The YouTube video in which a previously unknown Christian artist performs a controversial spoken-word poem has rocketed him to fame.
Jefferson Bethke appears to be following the same path as pop star Justin Bieber, whose performances on YouTube led to a recording contract and the top of the music charts.
Bethke, 23, an American from Seattle, came on the scene in January, 2012 when he released his poem "Why I Hate Religion, but Love Jesus" on the free video-sharing website.
Expecting a couple of thousand hits, Bethke was shocked when the video quickly went viral.
The poem was viewed 16 million times in less than two weeks.
The number of views is now close to 25 million.
The sensation that Bethke created on YouTube led to numerous interviews in both the secular and Christian media during the ensuing months.
He moved further into the media mainstream in September, 2012 when he signed a contract with Thomas Nelson Publishers to author two books.
Thomas Nelson is thought to be the largest Christian publisher in the world.
Bethke has a full schedule in 2013.
He declined to answer questions from Ecumenical News, indicating that he was "not taking any media right now due to the busyness of my schedule."
According to his website, he is speaking at universities, churches and conferences in the United States and Europe through June.
Bethke is scheduled to do a book tour in October at the time of his book's release.
His poem created a stir right away, not only due to its popularity, but also because of its harsh statements against religion.
The poem includes statements like:
"I mean, if religion is so great, why has it started so many wars? Why does it build huge churches, but fails to feed the poor? Tells single Moms God doesn't love them if they've ever had a divorce. But in the Old Testament, God actually calls religious people whores."
The poem also states that Jesus hates religion and came to abolish it. This content immediately incited criticism from the Christian community.
Father Edward Beck, a Catholic priest and contributor to CBS News argued against Bethke's words in a panel discussion on the network shortly after the poem went online.
Bethke was present at the time.
"Hate is such a strong word because if you say you hate religion it means you are also saying that you hate all the good religion does," he said.
MICHIGAN PASTOR AND BLOGGER
Kevin DeYoung, a Michigan pastor and blogger, got into a polite exchange with Bethke when he questioned the truth of the poet's claims on his blog.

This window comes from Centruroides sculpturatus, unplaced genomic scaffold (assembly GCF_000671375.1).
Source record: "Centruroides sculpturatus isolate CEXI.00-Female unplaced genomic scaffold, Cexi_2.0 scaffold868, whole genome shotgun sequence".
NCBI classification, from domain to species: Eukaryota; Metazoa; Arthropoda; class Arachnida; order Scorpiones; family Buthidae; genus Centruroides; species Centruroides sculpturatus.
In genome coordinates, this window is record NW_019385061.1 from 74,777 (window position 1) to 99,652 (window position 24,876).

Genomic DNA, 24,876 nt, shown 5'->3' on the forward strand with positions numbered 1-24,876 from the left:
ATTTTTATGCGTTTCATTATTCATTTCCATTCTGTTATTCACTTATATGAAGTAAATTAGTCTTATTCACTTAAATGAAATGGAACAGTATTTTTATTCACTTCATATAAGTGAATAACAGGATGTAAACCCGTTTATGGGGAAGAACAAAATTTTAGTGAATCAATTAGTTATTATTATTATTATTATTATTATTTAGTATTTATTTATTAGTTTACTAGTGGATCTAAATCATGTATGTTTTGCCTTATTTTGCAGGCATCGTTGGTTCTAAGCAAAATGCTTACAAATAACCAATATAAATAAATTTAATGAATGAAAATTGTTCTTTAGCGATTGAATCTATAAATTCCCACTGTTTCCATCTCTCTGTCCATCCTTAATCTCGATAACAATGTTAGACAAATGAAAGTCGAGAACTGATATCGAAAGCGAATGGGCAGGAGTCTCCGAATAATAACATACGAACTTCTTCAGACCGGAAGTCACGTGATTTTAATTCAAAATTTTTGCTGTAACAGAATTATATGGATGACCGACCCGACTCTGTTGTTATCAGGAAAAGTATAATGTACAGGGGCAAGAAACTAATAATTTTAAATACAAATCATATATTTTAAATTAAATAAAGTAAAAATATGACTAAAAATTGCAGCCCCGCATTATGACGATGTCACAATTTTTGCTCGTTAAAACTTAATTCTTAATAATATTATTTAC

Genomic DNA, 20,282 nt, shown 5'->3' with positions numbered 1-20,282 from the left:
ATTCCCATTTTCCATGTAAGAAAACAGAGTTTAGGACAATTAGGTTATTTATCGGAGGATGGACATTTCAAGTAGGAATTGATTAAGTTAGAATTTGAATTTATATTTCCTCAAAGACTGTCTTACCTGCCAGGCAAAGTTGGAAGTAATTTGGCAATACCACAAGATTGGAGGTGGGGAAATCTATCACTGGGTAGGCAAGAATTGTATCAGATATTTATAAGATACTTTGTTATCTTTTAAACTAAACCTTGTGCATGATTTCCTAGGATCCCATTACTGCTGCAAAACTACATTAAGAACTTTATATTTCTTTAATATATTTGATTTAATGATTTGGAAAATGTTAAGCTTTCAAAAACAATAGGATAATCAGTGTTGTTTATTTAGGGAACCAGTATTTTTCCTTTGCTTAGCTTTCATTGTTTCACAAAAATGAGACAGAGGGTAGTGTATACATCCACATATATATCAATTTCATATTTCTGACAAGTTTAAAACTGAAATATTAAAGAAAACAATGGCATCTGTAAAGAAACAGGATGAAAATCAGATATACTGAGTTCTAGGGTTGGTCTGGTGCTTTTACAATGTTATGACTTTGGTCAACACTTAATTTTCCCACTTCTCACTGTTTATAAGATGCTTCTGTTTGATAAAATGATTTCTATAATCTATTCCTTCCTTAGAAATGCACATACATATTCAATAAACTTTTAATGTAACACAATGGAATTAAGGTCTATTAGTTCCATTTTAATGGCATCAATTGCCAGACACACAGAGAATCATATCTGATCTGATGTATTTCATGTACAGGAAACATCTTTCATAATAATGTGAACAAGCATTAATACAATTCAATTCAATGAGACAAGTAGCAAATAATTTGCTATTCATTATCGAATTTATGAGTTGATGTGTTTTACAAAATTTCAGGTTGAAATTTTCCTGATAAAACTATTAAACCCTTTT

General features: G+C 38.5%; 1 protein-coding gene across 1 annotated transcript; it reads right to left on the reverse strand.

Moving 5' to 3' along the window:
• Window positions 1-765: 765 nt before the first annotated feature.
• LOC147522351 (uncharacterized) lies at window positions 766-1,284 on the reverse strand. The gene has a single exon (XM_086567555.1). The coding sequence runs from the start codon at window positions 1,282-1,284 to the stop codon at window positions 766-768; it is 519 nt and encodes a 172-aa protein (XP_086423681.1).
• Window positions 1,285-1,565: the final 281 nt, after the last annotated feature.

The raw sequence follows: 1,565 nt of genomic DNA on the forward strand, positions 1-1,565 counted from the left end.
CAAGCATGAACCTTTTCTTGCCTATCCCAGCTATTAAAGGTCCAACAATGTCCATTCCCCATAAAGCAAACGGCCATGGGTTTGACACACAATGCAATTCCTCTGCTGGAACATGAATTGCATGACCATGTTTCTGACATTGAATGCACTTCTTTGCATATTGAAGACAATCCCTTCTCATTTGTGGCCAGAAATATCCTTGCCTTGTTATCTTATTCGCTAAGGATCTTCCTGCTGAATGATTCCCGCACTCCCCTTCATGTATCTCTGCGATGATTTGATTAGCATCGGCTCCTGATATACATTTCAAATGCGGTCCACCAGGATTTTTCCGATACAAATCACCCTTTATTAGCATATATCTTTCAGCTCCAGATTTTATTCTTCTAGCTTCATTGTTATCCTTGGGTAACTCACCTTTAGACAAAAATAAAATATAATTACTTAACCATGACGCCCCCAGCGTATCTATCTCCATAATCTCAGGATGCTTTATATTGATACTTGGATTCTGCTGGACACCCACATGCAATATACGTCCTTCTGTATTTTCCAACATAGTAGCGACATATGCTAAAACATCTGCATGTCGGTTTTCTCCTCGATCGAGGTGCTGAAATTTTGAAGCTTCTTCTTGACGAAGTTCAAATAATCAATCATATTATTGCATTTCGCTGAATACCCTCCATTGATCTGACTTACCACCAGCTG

DeYoung's critique was lengthy, and the New York Times columnist David Brooks noted in the paper that the pastor had said that it is biblically inaccurate to say that Jesus hated religion.
Both Beck and DeYoung faulted Bethke for his interpretation of the term "religion" in the poem.
"Bethke sees religion as a man-made attempt to earn God's favor," said DeYoung."Religion equals self-righteousness, moral preening, and hypocrisy."
He noted, "Religion is all law and no gospel," while speaking of Bethke's interpretation of the term. "If that's religion, then Jesus is certainly against it."
"But that's not what religion is", he added.
DeYoung went on in his blog post to give dictionary and biblical definitions of religion.
"Unless we define the word to suit our purposes, there is simply no biblical ground for saying that Jesus hated religion," he said.
Both DeYoung and Beck pointed out that Jesus was a religious Jew.
Beck told Bethke that what he was really against was hypocrisy in the Church, not religion.
Humility has characterized Bethke's response to his critics.
He told the CBS New panel that "he has a good point and I agree with everything that Father Beck says."
Bethke also told DeYoung that he his criticism "hit me hard" and "I'll even be honest and say I agree 100 percent."
DeYoung in a follow up post praised Bethke for his teaching friendly approach and his humble response to criticism.
Brooks wrote in his column that the poet was convinced by the criticism he had heard from older theologians and agreed with them.
Bethke has said repeatedly that he is not a pastor or theologian.
In the introduction to his book he wrote that he wasn't qualified to write it and that he was "just a 23-year-old messed up guy."
Although Bethke is humble, he continues to echo the words of his poem in the upcoming book.
In the first chapter, made available on Facebook, he indicates that "my true religion, as it was with most of my American peers, was the religion of moralism dressed in Christian clothes."
He also writes that Christians have lost the real Jesus and that they have created a subculture that is "nowhere near the rugged, revolutionary faith of biblical Christianity."
The second chapter is entitled "Why I Still Think Jesus Hates Religion (And You Should Too)".
Bethke does have his supporters.
Well-known evangelist James Robison told him on his program, "I want you to know that you echoed what I believe every sensitive-to-God person knows in their heart."
Robison said he wrote a book 12-years-ago with a chapter called " Religion Can Be Dangerous."